Archive for March, 2010
In Jo NesbÃ¸’s The Devil’s Star, Harry Hole is an alcoholic who will be lucky to reach his fortieth birthday. His job as an inspector in Oslo Police Headquarters is hanging by a thread. He would not have a position at all if his supervisor, Crime Squad Chief Inspector Bjarne MÃ¸ller, did not feel sorry for him, especially since he knows what a terrific detective Harry is when he manages to stay sober. Harry’s self-loathing is deepened by regret over his crumbling relationship with his lover, Rakel. He is all too aware that he cannot offer Rakel the stability and security that she and her young son, Oleg, need and deserve.
March 24, 2010
Â· Judi Clark Â· No Comments
Tags: Addiction, Alcoholic, Foreign Detective, Harper, Jo Nesbo, Scandinavian, Serial Killer Â· Posted in: Norway, Psychological Suspense, Sleuths Series, y Award Winning Author
Dan Mercerâ€™s life very quickly changes for the worst as TV newswoman Wendy Tynes catches him going to a meeting with a thirteen-year old girl she pretends to be to lore pedophiles like she thinks Dan is into her trap. Dan is vehement in his innocence and as the reader knows, he thought he was going to help a young girl not to have sex with her. However, in this case, despite the evidence against him, Wendy starts to have some doubt, especially when Danâ€™s ex-wife and her husband seem so willing to defend him.
I am rating this journalistic account of the 2008 US political election 4.5 stars out of 5. While I do not consider GAME CHANGE to be serious reporting at its best, I was unable to put the book down. That must count for something….perhaps my desire to read the prurient and live it vicariously.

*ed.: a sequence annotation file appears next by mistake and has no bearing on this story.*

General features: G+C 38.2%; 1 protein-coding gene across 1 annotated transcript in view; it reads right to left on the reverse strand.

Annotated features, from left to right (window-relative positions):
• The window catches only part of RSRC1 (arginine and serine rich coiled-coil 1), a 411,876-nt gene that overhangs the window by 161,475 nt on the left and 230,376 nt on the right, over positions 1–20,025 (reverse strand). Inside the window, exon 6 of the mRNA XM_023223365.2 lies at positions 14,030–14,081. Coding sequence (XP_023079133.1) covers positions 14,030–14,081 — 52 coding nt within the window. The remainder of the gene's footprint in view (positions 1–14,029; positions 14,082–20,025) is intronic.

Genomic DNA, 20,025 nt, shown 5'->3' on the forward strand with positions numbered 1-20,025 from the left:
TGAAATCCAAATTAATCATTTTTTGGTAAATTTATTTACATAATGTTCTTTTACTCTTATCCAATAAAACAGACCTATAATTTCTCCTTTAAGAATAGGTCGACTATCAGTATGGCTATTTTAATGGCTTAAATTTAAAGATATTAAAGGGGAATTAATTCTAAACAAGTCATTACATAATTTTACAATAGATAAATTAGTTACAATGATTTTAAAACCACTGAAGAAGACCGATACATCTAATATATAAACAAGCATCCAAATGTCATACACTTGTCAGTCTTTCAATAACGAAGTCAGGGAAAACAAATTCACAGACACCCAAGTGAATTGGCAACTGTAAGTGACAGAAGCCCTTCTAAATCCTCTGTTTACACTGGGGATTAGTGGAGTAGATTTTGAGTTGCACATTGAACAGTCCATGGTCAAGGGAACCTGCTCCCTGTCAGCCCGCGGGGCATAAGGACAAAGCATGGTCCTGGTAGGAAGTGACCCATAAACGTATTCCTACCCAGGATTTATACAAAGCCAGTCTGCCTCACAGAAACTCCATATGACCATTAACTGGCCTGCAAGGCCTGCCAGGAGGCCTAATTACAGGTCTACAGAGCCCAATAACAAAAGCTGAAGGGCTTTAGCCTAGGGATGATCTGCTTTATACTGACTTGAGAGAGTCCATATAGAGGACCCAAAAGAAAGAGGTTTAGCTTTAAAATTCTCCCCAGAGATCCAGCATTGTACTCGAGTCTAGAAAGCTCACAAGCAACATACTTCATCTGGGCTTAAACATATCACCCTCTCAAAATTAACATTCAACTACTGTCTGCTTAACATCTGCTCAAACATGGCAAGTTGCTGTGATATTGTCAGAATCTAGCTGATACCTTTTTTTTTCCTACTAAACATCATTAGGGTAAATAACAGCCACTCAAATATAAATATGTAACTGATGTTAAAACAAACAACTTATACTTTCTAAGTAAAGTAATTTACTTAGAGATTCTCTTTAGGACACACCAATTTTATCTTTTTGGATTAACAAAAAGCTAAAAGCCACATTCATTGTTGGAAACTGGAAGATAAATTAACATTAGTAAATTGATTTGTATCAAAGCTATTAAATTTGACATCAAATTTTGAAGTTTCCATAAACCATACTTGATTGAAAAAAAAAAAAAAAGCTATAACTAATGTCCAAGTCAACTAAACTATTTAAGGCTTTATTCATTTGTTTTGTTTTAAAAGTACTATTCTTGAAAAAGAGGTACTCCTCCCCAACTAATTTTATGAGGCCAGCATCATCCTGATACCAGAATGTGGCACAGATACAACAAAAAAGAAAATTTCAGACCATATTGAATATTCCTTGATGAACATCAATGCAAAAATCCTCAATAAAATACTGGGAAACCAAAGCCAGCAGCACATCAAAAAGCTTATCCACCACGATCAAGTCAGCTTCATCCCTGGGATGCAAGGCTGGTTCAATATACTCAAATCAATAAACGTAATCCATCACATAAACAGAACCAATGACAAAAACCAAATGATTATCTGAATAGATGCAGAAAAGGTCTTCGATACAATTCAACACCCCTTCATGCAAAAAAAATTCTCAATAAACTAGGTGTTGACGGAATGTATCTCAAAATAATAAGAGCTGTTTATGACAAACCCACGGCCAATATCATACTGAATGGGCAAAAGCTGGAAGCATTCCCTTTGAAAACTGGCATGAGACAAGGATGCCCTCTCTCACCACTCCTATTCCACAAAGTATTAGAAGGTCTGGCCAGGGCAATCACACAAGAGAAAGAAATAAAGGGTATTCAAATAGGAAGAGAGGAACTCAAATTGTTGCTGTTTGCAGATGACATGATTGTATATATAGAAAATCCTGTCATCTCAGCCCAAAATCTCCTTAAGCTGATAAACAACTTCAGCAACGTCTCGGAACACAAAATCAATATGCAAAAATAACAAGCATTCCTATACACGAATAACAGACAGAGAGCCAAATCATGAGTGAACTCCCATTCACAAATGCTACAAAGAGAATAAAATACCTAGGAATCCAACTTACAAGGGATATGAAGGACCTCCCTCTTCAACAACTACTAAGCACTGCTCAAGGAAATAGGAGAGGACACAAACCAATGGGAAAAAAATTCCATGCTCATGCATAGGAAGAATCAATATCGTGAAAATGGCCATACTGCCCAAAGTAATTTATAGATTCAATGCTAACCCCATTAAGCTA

I am a world class political junkie! I am also a secret National Enquirer reader – something I do while waiting in super market lines. So, reading GAME CHANGE: OBAMA AND THE CLINTONS, MCCAIN AND PALIN, A THE RACE OF A LIFETIME was like eating a scrumptious hot fudge nut sundae for me…in a literary fashion. Lots of yummy stuff, but frequently lacking in nutrition.
Ask who the godfather of neoconservatism is and the typical answer is Leo Strauss, a German-born Jew who came to the U.S. in the 1930′s and taught political science first in New York and then at the University of Chicago. Among his notable students were Allan Bloom (The Closing of the American Mind) and Paul Wolfowitz, deputy secretary of state during the Iraq War.
Len Colodny and Tom Shachtman, the authors of THE FORTHY YEARS WAR: THE RISE AND FALL OF THE NEOCONS FROM NIXON TO OBAMA, acknowledge that “plenty of philosophers and strategists on the right, including Leo Strauss and Albert Wohlstetter, said and wrote similar things” concerning political theory.
In British author Boydâ€™s capable hands itâ€™s actually believable that a slightly depressed, mild-mannered climatologist chooses to go underground in a strange city rather than report a murder.
Born in Britain, Adam Kindred has lived in America most of his life. Now, newly, devastatingly divorced, heâ€™s left his U.S. university job and hopes for a new start with a fellowship in London. Fresh from the job interview, he treats himself to a meal, exchanges pleasantries with another solitary diner and afterwards discovers that the man â€“ a research doctor â€“ has left a file behind.
Bonners, it was 1792 in INTO THE WILDERNESS, the first book of her epic Wilderness series. Five books later, she gives readers the final book of the series, THE ENDLESS FOREST, set 32 years later. Readers who have not followed the series from its inception might enjoy the story, but the book will have more meaning and answer more questions for readers who have grown to know and love the Bonners since the beginning.